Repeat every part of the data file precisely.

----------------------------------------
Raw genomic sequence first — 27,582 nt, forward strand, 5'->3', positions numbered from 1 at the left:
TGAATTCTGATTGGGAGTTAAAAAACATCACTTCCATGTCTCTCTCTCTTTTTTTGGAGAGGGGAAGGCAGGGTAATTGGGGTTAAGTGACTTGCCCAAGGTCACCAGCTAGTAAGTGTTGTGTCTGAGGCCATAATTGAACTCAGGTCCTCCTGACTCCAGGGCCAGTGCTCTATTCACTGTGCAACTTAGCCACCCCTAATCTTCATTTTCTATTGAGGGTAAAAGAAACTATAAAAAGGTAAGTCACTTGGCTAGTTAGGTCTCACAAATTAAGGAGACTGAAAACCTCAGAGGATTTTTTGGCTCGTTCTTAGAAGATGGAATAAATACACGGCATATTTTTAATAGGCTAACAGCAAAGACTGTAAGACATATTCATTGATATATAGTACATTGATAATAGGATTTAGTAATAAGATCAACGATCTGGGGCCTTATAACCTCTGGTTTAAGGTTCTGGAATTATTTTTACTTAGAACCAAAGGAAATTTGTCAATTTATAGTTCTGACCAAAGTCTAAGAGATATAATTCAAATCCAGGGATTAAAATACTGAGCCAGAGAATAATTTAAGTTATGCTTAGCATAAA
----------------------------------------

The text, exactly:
Raw genomic sequence first — 27,582 nt, forward strand, 5'->3', positions numbered from 1 at the left:
TGAATTCTGATTGGGAGTTAAAAAACATCACTTCCATGTCTCTCTCTCTTTTTTTGGAGAGGGGAAGGCAGGGTAATTGGGGTTAAGTGACTTGCCCAAGGTCACCAGCTAGTAAGTGTTGTGTCTGAGGCCATAATTGAACTCAGGTCCTCCTGACTCCAGGGCCAGTGCTCTATTCACTGTGCAACTTAGCCACCCCTAATCTTCATTTTCTATTGAGGGTAAAAGAAACTATAAAAAGGTAAGTCACTTGGCTAGTTAGGTCTCACAAATTAAGGAGACTGAAAACCTCAGAGGATTTTTTGGCTCGTTCTTAGAAGATGGAATAAATACACGGCATATTTTTAATAGGCTAACAGCAAAGACTGTAAGACATATTCATTGATATATAGTACATTGATAATAGGATTTAGTAATAAGATCAACGATCTGGGGCCTTATAACCTCTGGTTTAAGGTTCTGGAATTATTTTTACTTAGAACCAAAGGAAATTTGTCAATTTATAGTTCTGACCAAAGTCTAAGAGATATAATTCAAATCCAGGGATTAAAATACTGAGCCAGAGAATAATTTAAGTTATGCTTAGCATAAA